AMR Centre awards annual publication prize

Each year, the AMR Centre awards prestigious prizes for antimicrobial-related research publications to LSHTM staff and PhD students.  
Left to right: Bern-Thomas Nyang'wa, Collins Timire and Khalid Beshir.

This year we are delighted to award Bern-Thomas Nyang'wa and Collins Timire with student prizes, and Khalid Beshir with the staff prize – huge congratulations to all three awardees! Find out more about their research below and celebrate their achievements at our upcoming AMR Seminar on Tuesday 9 May 2023.  

Bern-Thomas Nyang’wa – Student Prize Winner 

Bern-Thomas Nyang'wa, MD, MPH, is a British-Malawian Medical Director of Médecins Sans Frontières (Doctors Without Borders) and Chief Investigator of TB-PRACTECAL, a phase II-III MDR-TB clinical trial pivotal in change of WHO 2022 guidelines for treatment of rifampicin resistant tuberculosis (RR-TB). Bern's clinical, programmatic and research work in the past decade has focused on drug resistant TB treatment. His current research work includes population pharmacokinetics and pharmacodynamics of anti-TB drugs, exploring use of volumetric absorptive microsampling techniques for measuring anti-TB drug levels and using small hair samples to quantify cumulative anti-TB drug exposure.  

He won the Student Prize for a publication entitled: "A 24-Week, All-Oral Regimen for Rifampin-Resistant Tuberculosis", published in The New England Journal of Medicine, which contributed to global policy change for the standard of care for RR-TB.   

Upon winning the prize, Bern said: “I'm honoured to receive the prize. The TB-PRACTECAL clinical trial publication shows how much progress can be made with the right investment and strategic collaboration in research in Tuberculosis. Thank you to colleagues at LSHTM, MSF and around the world to make this happen. Now a focus on getting the BPaLM regimen accessible to all who need it.” (Supervisor: Prof Dave Moore). 

Collins Timire - Student Prize Winner 

Collins Timire is a Zimbabwean Public Health Specialist/Researcher and final year PhD Fogarty Fellow at the London School of Hygiene & Tropical Medicine, focusing on impact of drug resistant TB (DR-TB) on livelihoods of people and their households in Zimbabwe. He also works as a Senior Operational Research Fellow with the International Union Against Tuberculosis and Lung Disease, being seconded to the National TB Control Programme Zimbabwe where he provides research technical expertise.  

Collins was awarded the Student Prize for his paper entitled: “Coverage and effectiveness of conditional cash transfer for people with drug resistant tuberculosis in Zimbabwe: A mixed methods study” published in PLOS Global Public Health. The recommendations from this paper were incorporated in the TB Strategic Plan for Zimbabwe (2021-2025) and the National TB Programme plans, to streamline conditional cash transfer (CCT) procedures to help avert both community transmission of DR-TB and emergence of extremely drug resistant TB strains (XDR-TB). 

Upon winning the award, Collins said: “I am super excited to receive the prestigious 2023 AMR Centre publication student prize! Our publication highlights the importance of cash transfers in improving treatment completion among people with TB. Thanks goes to my supervisory team and to my co-authors who made this possible.” (Supervisors: Prof Katharina Kranzer, Prof Virginia Bond, Prof Rein Houben, Dr Debora Pedrazzoli).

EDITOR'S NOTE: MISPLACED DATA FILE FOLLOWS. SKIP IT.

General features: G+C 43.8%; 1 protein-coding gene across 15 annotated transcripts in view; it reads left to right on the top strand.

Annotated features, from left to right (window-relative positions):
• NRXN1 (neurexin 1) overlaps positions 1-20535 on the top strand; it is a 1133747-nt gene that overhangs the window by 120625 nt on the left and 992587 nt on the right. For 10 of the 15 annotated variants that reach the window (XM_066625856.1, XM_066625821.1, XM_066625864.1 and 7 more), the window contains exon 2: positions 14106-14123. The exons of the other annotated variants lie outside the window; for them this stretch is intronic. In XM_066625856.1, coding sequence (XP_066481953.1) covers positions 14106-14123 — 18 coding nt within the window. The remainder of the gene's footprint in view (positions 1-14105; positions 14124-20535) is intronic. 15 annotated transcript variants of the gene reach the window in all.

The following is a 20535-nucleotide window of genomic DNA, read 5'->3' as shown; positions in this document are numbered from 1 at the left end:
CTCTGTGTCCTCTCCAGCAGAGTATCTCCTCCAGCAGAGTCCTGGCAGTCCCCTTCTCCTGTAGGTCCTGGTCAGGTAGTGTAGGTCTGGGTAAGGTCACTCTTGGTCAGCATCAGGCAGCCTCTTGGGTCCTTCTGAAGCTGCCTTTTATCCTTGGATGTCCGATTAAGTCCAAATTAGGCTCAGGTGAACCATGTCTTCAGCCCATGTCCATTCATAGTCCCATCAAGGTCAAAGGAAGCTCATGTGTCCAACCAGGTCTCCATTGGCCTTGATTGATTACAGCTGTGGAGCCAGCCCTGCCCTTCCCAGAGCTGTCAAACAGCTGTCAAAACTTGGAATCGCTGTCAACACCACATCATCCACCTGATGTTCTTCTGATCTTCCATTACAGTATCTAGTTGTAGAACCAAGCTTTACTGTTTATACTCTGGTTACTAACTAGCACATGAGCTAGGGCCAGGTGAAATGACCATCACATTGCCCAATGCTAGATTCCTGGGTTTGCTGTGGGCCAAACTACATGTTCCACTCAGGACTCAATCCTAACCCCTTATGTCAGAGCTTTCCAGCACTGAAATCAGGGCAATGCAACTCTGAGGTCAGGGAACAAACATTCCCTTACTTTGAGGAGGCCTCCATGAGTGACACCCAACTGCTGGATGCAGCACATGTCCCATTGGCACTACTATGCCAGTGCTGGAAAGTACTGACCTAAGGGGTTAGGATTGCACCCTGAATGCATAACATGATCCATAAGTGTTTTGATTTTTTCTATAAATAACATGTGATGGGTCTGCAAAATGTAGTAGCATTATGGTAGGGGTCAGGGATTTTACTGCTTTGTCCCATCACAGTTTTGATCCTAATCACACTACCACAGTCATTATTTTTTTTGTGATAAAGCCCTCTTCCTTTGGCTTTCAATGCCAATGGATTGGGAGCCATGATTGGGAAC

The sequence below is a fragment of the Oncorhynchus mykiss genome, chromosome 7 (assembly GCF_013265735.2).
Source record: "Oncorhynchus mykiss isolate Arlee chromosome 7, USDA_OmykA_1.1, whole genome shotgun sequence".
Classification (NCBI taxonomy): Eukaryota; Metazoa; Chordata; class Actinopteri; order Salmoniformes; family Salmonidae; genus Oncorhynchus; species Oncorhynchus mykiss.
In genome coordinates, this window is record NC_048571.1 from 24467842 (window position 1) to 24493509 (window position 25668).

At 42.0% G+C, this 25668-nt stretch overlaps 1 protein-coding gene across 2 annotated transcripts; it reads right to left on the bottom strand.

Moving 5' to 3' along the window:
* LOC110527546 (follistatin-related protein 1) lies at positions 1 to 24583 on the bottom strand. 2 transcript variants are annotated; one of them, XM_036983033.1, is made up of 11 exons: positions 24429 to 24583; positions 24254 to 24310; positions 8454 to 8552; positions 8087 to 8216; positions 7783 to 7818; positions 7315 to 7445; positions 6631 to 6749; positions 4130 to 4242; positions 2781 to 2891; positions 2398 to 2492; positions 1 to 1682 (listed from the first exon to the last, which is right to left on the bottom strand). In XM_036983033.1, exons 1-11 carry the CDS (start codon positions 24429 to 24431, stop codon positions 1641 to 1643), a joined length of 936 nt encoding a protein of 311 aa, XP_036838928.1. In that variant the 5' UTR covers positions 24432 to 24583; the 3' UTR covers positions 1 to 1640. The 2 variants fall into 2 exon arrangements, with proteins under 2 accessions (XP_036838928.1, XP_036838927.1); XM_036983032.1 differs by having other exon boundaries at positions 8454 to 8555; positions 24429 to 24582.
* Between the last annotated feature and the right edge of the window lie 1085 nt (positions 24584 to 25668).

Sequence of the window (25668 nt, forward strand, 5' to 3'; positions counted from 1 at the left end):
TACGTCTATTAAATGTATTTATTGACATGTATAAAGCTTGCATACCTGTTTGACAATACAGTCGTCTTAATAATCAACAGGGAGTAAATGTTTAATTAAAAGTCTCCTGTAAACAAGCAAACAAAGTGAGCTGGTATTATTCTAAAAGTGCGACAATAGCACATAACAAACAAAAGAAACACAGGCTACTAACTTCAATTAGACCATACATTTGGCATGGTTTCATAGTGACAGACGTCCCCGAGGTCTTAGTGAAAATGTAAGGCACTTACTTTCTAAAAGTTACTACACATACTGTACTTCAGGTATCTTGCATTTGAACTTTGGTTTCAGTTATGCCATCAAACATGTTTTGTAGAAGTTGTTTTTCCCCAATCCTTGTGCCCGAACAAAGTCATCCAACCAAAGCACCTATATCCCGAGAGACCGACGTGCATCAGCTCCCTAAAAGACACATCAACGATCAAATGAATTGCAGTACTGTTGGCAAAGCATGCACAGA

Khalid Beshir – Staff Prize Winner 

Dr Khalid Beshir is an Assistant Professor of genomic epidemiology, specialising in malaria drug resistance and diagnostics. Dr Beshir’s current research focuses on understanding molecular mechanisms of antimalarial and diagnostic resistance to inform public health policy. Dr Beshir leads research on the emergence and spread of Plasmodium falciparum variants and developed a rapid molecular tool which is supporting surveillance efforts globally. 

Dr Beshir was awarded the Staff Prize for his paper entitled: “Prevalence of Plasmodium falciparum haplotypes associated with resistance to sulfadoxine–pyrimethamine and amodiaquine before and after upscaling of seasonal malaria chemoprevention in seven African countries: a genomic surveillance study”, published in The Lancet Infectious Diseases, showing that sulfadoxine–pyrimethamine and amodiaquine can be used as seasonal chemoprevention without high risk of emergence of resistance genetic markers. 

Upon receiving the prize, he said: “I am truly honored and humbled to win the prize on behalf of our collaborative team. The award is a testament to the power of collaboration, and I am grateful for the opportunity to work with such talented colleagues. We were able to achieve something that none of us could have done alone. I am proud of the work we have done and I am looking forward to what the future holds as we continue to work together and push boundaries to fight against malaria.” 

To celebrate this year’s winners and find out more about their research, come along to our AMR Seminar on Tuesday 9 May 2023.  

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